A few months ago, we started debating the strategy of the increasing cross-over of Institutional Investors (mutual and hedge funds) into Venture Capital territory. Folks like T. Rowe Price and Tiger have been showing up a lot in later stage rounds of venture-backed companies, and many on Sand Hill have questions and comments about their motivation, behavior, and general wisdom (or lack thereof). Some have gone as far as linking this "bubble" to the bubble of 2000.
We had different perspectives, one from Silicon Valley, the other from Wall Street, so we turned to the data on the past two years' IPOs and prior private rounds for answers. We analyzed the spread between private and public pricing and found something that surprised us both. Not only were the Institutional Investors not getting it wrong, they were making a lot of money getting it right. You wouldn't know that from the headlines we're seeing with ever-increasing frequency.
So where's the disconnect?
1. Investor Return Expectations
According to Morningstar, mutual fund investors experience (annualized) 5 - 12 percent returns. VC investors shoot for a 300 percent - 1000 percent total returns. That's quite a gap.
Mutual funds are showing up predominantly in what are termed "pre-IPO" rounds, implying an IPO is imminent and an exit and public company status is almost guaranteed. This is very different than most traditional VC investments. The return profile (with some exceptions) isn't guaranteed, but investors can be confident an exit is likely.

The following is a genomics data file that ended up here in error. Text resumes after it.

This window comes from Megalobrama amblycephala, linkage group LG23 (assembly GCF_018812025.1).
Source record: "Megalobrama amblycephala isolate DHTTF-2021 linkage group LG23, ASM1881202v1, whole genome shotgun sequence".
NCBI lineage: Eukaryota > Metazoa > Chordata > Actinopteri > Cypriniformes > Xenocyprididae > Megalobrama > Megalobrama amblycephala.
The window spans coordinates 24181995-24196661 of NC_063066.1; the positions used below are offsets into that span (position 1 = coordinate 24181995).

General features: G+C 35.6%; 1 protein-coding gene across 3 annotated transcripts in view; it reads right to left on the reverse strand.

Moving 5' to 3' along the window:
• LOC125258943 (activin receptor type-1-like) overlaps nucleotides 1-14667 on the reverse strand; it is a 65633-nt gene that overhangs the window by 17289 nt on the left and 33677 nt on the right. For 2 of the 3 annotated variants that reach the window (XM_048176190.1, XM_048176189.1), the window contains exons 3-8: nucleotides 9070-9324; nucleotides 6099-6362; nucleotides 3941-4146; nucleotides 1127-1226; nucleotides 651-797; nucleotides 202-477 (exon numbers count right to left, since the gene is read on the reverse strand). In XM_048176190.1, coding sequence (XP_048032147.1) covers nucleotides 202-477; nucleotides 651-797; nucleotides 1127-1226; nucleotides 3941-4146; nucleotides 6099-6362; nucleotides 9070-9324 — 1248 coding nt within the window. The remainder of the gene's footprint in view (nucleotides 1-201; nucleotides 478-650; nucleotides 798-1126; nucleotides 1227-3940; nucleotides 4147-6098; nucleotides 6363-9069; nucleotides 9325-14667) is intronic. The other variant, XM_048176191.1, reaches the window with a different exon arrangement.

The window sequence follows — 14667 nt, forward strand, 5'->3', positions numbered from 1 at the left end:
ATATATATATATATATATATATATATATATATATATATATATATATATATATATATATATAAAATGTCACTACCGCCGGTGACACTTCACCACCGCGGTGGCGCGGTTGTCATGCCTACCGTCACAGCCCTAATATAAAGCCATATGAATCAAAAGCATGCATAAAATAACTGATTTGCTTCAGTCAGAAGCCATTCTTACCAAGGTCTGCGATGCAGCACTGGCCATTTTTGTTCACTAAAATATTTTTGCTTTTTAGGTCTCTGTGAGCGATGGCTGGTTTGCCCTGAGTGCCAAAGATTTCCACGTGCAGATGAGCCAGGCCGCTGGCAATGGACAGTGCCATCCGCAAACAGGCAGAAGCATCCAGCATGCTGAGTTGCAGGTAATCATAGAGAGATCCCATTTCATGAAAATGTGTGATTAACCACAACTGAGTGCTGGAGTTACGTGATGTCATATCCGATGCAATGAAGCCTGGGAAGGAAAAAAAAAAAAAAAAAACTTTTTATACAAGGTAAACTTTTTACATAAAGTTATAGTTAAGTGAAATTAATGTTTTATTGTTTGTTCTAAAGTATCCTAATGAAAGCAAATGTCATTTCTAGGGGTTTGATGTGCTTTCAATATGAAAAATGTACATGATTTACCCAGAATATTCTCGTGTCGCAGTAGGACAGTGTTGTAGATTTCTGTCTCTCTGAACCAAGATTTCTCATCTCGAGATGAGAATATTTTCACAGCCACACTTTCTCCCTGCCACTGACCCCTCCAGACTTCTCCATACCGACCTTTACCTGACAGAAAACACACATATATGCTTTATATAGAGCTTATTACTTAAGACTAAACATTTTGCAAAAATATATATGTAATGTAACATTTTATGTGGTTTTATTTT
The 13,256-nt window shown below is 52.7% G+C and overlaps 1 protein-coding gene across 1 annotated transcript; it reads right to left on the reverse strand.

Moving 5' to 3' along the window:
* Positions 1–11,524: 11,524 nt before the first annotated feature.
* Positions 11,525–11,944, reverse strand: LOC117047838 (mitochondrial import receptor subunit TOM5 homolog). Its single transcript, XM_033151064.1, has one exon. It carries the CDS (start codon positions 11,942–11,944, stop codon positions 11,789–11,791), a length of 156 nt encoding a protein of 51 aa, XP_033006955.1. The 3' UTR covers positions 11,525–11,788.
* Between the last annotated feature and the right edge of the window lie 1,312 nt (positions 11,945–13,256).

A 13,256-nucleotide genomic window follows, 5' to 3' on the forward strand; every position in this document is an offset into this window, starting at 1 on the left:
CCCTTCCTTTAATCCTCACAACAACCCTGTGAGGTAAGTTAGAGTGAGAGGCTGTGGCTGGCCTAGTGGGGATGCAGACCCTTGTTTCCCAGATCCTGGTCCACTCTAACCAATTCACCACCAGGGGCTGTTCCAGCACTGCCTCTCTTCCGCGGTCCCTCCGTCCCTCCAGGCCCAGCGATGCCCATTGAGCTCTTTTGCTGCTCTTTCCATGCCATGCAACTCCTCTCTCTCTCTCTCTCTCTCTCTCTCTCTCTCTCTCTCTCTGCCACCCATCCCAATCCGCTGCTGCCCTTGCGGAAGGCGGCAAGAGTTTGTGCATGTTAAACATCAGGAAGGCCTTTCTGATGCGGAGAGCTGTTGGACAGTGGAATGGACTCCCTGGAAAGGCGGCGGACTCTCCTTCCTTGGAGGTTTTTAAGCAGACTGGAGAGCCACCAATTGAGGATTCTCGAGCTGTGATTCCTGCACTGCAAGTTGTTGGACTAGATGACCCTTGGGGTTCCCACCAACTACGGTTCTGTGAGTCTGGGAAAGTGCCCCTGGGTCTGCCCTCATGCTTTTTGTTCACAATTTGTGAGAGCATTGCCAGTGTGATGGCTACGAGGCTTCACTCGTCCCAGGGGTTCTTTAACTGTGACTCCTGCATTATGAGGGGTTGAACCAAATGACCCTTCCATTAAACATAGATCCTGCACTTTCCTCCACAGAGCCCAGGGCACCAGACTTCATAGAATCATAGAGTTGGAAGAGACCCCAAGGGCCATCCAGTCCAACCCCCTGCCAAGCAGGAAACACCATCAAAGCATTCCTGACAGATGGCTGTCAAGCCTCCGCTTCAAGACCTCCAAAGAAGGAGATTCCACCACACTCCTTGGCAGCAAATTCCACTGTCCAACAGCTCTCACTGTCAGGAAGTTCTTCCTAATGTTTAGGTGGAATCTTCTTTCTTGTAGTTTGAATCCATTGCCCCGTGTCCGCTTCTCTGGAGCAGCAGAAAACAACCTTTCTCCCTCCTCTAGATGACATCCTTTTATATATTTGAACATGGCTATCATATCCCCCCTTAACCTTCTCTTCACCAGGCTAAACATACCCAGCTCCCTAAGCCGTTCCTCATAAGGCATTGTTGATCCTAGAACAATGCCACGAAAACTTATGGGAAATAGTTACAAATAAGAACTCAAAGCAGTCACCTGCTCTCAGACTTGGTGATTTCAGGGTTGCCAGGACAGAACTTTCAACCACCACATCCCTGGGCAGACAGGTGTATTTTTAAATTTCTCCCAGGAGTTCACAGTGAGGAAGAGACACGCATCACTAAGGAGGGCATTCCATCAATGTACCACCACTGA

For mutual funds, this becomes an exercise of entry price arbitrage.
If an institutional investor wants to own stock in a company at IPO, and they think they can buy cheaper stock in a private round, why not participate in the private round?
VCs have a different investment objective in the same round, and the return profile is worlds apart. Early stage VCs may simply be protecting their ownership stake by taking their pro-rata, while late-stage VCs new to the company may look for 3x+ from their investment. A crossover investor needs only a slight premium to their normal returns.
2. Investor Returns
We looked at returns from the last private round to the opening trade of IPOs. Measuring returns based on the opening trade is important because it represents the investors' first public option to purchase stock if they pass on a private round, and, outside of any stock they are allocated on the IPO, they will be buying on the open market like everyone else.
Investor returns, from the prior private round to IPO opening print, were 139 percent in 2014 (they were 180 percent in 2013).
So our data shows that investing in late-stage private rounds is actually wildly profitable. All this with companies in our data set going public an average of 20 months after their last private round.
Based on these returns, there's no reason to expect meaningful change in Institutional Investors jumping into Venture-backed companies, or pricing late-stage rounds, until the returns have been squeezed out of the system. Late-stage VC's however must pay less to achieve their target multiples, and will continue to be priced out of later rounds.
3. Private Company Size